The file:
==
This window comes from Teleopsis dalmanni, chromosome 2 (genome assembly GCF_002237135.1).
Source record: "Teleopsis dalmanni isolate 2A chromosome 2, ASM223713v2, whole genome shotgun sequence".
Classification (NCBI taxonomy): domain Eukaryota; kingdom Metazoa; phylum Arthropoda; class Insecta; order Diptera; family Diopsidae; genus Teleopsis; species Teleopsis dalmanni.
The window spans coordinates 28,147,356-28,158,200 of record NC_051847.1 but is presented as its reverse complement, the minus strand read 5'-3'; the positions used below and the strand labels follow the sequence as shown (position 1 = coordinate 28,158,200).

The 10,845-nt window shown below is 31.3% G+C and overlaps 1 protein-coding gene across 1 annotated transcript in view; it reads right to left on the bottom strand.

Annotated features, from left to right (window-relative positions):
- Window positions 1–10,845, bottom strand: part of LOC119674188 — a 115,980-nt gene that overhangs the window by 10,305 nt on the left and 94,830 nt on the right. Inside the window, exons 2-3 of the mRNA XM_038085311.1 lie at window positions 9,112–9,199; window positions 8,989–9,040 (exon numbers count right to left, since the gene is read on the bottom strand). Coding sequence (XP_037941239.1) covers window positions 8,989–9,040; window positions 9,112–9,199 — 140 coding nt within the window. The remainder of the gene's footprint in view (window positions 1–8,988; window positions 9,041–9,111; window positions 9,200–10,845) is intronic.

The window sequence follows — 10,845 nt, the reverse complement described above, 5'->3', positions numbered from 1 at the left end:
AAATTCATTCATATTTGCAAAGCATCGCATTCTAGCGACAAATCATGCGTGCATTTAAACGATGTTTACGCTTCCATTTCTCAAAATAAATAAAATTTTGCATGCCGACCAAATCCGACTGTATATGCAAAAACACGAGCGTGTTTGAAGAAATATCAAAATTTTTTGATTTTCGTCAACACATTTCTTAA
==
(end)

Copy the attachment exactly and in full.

This window comes from Teleopsis dalmanni, chromosome 2 (genome assembly GCF_002237135.1).
Source record: "Teleopsis dalmanni isolate 2A chromosome 2, ASM223713v2, whole genome shotgun sequence".
Classification (NCBI taxonomy): domain Eukaryota; kingdom Metazoa; phylum Arthropoda; class Insecta; order Diptera; family Diopsidae; genus Teleopsis; species Teleopsis dalmanni.
The window spans coordinates 28,147,356-28,158,200 of record NC_051847.1 but is presented as its reverse complement, the minus strand read 5'-3'; the positions used below and the strand labels follow the sequence as shown (position 1 = coordinate 28,158,200).

The 10,845-nt window shown below is 31.3% G+C and overlaps 1 protein-coding gene across 1 annotated transcript in view; it reads right to left on the bottom strand.

Annotated features, from left to right (window-relative positions):
- Window positions 1–10,845, bottom strand: part of LOC119674188 — a 115,980-nt gene that overhangs the window by 10,305 nt on the left and 94,830 nt on the right. Inside the window, exons 2-3 of the mRNA XM_038085311.1 lie at window positions 9,112–9,199; window positions 8,989–9,040 (exon numbers count right to left, since the gene is read on the bottom strand). Coding sequence (XP_037941239.1) covers window positions 8,989–9,040; window positions 9,112–9,199 — 140 coding nt within the window. The remainder of the gene's footprint in view (window positions 1–8,988; window positions 9,041–9,111; window positions 9,200–10,845) is intronic.

The window sequence follows — 10,845 nt, the reverse complement described above, 5'->3', positions numbered from 1 at the left end:
AAATTCATTCATATTTGCAAAGCATCGCATTCTAGCGACAAATCATGCGTGCATTTAAACGATGTTTACGCTTCCATTTCTCAAAATAAATAAAATTTTGCATGCCGACCAAATCCGACTGTATATGCAAAAACACGAGCGTGTTTGAAGAAATATCAAAATTTTTTGATTTTCGTCAACACATTTCTTAA